At home, I used my memory to find my way around, and my parents and little sister, Carly, kept everything organised so I knew where things were.

When I told Dad how much I missed waterskiing, he said he'd see if there was any way I could do it again.

He found a helmet with a radio inside so he could give me instructions from the boat.

Out on the water, everything felt the same, only now I had to rely on Dad to be my eyes as I felt the water under my ski.

It felt amazing.

a man carrying a surf board: Being back on the water felt amazing. © Provided by Bauer Media Pty Ltd Being back on the water felt amazing.

After I finished school, I really wasn't sure what I could do. 

One idea I had was to speak to other youngsters going through problems.

I was nervous about getting up in front of a lot of people so I signed up for a course in public speaking.

I practised with my coach, Amy, 23, each fortnight over the phone.

She lived in Sydney but when I travelled from Melbourne to meet her, I found her really kind and encouraging.

It was strange getting to know someone when I didn't even know what she looked like.

But I looked forward to our sessions together and found my confidence returning.

In fact I couldn't help but feel there was a bit of chemistry between us, but I worried I was misreading the situation as I had no visual cues.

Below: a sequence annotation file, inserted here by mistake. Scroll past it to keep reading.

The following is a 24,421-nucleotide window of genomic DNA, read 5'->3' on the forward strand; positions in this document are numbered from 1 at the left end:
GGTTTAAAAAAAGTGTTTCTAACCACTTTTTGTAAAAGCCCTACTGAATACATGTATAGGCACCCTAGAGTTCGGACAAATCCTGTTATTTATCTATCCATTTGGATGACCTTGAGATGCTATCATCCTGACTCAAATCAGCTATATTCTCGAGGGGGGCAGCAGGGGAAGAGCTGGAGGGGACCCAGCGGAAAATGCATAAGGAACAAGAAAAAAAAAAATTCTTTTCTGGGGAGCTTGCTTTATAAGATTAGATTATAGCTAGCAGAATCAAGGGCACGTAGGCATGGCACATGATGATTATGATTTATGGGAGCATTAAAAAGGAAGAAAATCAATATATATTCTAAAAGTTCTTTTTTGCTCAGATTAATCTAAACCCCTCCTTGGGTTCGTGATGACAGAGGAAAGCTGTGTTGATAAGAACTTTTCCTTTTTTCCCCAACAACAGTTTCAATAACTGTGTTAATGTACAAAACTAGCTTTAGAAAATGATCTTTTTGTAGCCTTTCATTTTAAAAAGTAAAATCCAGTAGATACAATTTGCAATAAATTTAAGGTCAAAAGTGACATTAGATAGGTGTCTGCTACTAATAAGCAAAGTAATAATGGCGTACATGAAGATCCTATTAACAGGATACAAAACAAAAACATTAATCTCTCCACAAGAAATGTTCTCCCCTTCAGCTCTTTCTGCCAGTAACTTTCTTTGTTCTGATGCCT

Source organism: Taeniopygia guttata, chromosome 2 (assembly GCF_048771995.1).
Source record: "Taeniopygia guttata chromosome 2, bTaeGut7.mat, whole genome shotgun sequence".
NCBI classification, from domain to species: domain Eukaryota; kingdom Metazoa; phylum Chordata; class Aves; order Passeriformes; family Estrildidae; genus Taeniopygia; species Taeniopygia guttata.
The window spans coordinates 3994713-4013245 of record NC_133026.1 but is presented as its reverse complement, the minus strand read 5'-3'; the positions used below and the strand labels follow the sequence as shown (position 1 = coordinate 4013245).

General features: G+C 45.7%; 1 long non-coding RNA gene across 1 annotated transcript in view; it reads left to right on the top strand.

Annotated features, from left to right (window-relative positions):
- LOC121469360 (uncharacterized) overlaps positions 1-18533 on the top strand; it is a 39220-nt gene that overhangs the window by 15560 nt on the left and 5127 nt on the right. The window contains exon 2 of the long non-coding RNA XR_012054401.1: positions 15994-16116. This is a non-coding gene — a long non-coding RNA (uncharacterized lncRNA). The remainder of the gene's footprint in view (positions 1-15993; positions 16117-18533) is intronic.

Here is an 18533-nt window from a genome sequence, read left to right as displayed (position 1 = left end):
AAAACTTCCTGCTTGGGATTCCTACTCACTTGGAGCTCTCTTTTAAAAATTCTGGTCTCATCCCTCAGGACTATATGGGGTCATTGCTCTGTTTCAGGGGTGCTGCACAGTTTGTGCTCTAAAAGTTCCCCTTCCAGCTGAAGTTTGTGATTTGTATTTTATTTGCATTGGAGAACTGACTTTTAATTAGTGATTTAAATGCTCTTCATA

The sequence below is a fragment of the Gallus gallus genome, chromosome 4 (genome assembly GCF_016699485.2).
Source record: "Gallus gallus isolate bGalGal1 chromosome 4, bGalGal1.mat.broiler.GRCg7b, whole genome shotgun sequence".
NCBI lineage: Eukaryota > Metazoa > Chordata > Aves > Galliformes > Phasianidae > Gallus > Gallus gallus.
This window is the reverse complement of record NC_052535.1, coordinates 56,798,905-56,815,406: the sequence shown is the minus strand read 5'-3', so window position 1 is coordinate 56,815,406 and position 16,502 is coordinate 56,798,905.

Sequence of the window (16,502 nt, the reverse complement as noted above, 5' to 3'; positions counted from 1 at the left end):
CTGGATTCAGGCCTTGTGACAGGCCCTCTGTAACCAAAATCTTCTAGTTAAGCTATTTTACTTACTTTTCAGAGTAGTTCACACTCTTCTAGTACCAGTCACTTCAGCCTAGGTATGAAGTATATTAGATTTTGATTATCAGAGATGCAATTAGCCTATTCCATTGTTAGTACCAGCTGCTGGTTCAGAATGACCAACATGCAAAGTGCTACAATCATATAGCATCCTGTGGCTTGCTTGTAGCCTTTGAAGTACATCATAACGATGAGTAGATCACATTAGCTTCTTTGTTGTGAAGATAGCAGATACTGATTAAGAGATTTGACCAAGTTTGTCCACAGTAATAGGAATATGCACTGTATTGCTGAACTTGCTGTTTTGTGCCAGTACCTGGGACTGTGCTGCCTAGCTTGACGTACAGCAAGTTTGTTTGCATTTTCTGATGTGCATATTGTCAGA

We continued chatting on the phone for hours, but the calls were becoming more personal.

One night, Amy paused. "I have feelings for you," she said.

I was stunned and told her I felt the same. I admitted I hadn't asked her out as I worried she'd only agree to it out of pity.

a person posing for the camera: With Amy - she's beautiful inside and out! © Provided by Bauer Media Pty Ltd With Amy - she's beautiful inside and out!

"Your sight doesn't matter to me, Ben," she said.

We started dating and I moved to Sydney to be with her.

Eventually, we moved to Melbourne where she helped me start giving speeches.

My first talk was at my old high school where I told the kids that I wasn't going to let my blindness dictate my life.

And I haven't.

Last year, Amy and I walked the Kokoda Trail.

The terrain was incredibly rough and I couldn't rush it, even though I desperately wanted to get to the end.

It took a week of walking up to 11 hours a day and everyone took turns guiding me.

They had to walk right in front of me, and I listened to their footsteps.

When I crossed the finish line, I was exhausted but bursting with adrenalin.

I turned to Amy and told her that after a day of rest, I could probably walk all the way back!

"You're incredible," she said, wrapping me in a hug.

a group of people in a forest: With help from my guides I was determined to complete the trail. © Provided by Bauer Media Pty Ltd With help from my guides I was determined to complete the trail. She's been amazing in encouraging me to achieve my dreams.

People tell me she's beautiful on the outside and I tell them it just matches the stunning soul on the inside.

We've been together for three years now and want to spend the rest of our lives together.

I hope sharing my story will prove that nothing is impossible, no matter what life throws at you.

You just need to learn to embrace it.